Of course the Romans had a better army. Wargamers know at least this much: how the badly-outnumbered but disciplined legions of Rome squared off against the innumerable but poorly armed barbarian rabble and beat the stuffing out of them time and time again. Or did they? I sometimes wonder. After all, it's the winner who write the histories-- and in this case the losers weren't even literate. Indeed, the lack of a writing system was the one outstanding technological deficiency of Celtic culture.

A horse is a horse, of course (of course)

AIM 10020411 - "Barbarian Cavalry". Reasonably nice figures, but, like all of the old AIM lines, lacking in the over-emphasized details that make painting easier at this scale. All of the musculature on both horses and riders has been faked with paint.

Anyways, getting back on topic here, the final component of the Ancient British force for Basic Impetus is a couple of stands of light cavalry. Now, one thing about horses is that manufacturers tend to use the same sculpts for all their ranges-- so a 19th century cuirassier is going to ride a horse no bigger than that of a 17th century dragoon, and indeed, no bigger than that of an ancient Celt, even though the latter would likely have had a pony for a mount. I say most manufacturers, because there are an enlightened few; in 10mm the winner is Pendraken, who mount their ancients on nice little pony-sized horses. Strangely, I've actually heard a number of people complain about this! I mean, you're counting the bloody buttons on your Peninsular War redcoats, but you whine when somebody sculpts Ancients on appropriately-sized horses!!????

This picture is fairly similar to one of the ones at the top of the post. I'm not really sure why I'm including it.

Okay, I'll admit that it could well be different people who are complaining about the one thing versus the other. In fact it probably is. To each his own, right? I, for instance, don't care how many buttons there are on my toy soldier's jacket, but I prefer to be able to mock anyone who's anal-retentive enough to count.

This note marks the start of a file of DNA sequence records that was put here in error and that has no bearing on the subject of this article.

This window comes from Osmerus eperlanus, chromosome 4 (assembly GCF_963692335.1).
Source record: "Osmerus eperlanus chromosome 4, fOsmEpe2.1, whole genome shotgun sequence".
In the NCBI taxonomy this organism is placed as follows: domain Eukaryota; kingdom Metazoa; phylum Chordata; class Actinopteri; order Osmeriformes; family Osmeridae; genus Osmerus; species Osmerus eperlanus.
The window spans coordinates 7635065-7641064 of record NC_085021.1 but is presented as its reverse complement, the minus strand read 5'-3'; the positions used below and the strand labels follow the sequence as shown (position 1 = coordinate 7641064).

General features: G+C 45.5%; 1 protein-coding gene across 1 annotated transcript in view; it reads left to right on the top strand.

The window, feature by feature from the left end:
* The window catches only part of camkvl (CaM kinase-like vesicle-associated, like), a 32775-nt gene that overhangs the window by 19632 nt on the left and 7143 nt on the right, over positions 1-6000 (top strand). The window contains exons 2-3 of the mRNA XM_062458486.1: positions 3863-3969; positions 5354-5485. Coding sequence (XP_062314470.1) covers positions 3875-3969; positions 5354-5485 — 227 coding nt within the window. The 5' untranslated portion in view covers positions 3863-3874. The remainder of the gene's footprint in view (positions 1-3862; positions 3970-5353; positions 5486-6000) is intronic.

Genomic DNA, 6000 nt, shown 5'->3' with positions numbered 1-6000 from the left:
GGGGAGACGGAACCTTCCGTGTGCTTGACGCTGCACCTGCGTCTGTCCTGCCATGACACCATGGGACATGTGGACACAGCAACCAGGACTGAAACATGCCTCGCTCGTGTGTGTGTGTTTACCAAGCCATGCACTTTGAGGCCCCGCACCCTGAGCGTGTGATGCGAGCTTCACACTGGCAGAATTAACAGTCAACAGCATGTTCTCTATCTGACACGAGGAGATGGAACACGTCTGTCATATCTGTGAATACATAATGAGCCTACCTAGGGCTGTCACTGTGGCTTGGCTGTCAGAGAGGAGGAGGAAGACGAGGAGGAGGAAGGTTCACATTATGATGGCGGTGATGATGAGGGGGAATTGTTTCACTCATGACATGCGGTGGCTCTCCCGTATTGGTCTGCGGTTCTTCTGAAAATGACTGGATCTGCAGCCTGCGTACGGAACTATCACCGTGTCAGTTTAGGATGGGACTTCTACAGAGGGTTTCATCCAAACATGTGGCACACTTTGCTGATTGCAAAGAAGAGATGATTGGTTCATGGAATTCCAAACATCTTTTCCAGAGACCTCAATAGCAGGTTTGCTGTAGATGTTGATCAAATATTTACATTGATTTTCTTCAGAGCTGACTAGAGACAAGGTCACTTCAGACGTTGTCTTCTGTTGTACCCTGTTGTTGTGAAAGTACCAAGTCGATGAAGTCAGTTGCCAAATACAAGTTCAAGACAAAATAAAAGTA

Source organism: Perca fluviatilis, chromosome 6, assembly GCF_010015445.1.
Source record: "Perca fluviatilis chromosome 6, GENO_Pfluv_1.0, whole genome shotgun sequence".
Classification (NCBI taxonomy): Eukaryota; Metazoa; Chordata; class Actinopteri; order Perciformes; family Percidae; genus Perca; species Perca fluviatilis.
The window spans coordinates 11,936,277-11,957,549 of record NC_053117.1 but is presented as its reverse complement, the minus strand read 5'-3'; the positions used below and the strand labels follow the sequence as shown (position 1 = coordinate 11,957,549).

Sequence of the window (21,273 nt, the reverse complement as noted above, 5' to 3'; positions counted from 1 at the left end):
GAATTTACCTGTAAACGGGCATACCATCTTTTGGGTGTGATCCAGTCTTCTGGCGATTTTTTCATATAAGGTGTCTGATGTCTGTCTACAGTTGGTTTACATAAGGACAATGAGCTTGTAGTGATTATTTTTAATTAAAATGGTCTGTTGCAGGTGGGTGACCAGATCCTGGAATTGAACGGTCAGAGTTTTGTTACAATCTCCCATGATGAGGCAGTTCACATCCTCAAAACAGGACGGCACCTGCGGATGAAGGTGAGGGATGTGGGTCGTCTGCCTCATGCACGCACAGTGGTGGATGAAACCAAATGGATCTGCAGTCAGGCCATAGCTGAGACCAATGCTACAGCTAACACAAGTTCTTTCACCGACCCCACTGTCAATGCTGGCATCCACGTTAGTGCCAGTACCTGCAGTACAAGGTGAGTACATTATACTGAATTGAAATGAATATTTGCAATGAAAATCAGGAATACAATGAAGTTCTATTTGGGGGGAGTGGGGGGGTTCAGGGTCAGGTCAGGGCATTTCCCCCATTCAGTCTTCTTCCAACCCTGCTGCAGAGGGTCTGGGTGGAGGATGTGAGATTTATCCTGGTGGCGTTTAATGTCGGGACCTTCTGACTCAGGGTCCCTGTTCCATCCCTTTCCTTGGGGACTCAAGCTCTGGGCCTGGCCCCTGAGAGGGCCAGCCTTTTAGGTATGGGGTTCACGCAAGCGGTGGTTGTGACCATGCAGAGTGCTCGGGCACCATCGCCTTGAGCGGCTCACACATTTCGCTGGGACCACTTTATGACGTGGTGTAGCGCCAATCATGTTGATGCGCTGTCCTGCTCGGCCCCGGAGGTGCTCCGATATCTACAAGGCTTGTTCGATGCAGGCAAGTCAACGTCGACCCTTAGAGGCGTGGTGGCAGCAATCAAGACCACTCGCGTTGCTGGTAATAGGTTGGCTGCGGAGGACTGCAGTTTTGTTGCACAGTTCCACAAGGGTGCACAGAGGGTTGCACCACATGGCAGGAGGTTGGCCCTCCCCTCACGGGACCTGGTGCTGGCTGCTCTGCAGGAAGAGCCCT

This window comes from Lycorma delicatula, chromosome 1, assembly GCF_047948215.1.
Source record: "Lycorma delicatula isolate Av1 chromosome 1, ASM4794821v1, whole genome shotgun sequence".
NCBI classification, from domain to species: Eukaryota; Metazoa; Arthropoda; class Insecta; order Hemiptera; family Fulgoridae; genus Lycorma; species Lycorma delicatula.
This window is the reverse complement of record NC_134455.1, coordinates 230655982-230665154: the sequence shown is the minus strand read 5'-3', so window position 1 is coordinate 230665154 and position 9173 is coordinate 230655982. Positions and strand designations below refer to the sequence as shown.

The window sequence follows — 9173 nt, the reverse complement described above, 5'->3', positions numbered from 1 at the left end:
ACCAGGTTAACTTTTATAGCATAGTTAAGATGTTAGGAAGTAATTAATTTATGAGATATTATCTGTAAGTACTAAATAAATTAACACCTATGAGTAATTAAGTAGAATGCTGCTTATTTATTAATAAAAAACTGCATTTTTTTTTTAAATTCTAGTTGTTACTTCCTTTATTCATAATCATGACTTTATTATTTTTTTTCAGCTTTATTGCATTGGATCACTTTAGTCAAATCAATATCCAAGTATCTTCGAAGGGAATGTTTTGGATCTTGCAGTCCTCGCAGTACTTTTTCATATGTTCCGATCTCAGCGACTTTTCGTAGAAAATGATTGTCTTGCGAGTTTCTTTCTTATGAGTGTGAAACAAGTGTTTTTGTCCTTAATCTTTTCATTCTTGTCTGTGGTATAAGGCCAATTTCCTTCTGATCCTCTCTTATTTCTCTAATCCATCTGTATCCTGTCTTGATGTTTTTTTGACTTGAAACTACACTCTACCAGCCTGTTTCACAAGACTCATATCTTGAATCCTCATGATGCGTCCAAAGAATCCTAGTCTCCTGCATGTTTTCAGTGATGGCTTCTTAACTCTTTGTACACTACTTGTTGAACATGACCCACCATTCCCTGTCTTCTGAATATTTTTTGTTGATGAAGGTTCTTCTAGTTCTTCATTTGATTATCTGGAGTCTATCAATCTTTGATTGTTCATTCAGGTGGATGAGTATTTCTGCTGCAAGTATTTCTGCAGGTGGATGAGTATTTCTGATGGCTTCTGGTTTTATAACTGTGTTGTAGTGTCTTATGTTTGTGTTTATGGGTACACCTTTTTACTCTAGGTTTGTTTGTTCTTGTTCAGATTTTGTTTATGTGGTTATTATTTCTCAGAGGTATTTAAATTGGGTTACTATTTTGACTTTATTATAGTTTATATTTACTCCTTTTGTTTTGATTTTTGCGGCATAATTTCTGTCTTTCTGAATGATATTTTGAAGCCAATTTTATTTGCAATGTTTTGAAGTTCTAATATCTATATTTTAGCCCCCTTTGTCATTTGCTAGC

And now that we're off topic again...

Another picture similar to one already posted.

What was I saying? Horses. Right. So Pendraken makes cavalry that would have been perfect for these ancient Brits... but I didn't have any. And since the whole point of this project was to use the figs I already owned, you won't see any here. Disappointing, eh?

All the Celts, all lined up.

A final note on things Celtic

'Celt' is a rather slippery term. Usually it's held to have come from the Greek word Keltoi. We don't actually know what the people in ancient Gaul and Britain called themselves. Even the concept of 'Celt' as a single homogenous, identifiable ethnicity is problematic. To my knowledge (and feel free to correct me here if you know better), aside from a few groups who straddled the Channel, the people of ancient Britain were not even identified with the Gauls-- the latter were supposedly tall and fair-haired, the former small and dark. Linguistically they must have been close; but as we've already seen, the same was true of Gauls and Romans. The speech, customs and culture from one end of Celtic Europe to the other may well have been just as varied as it has ever been.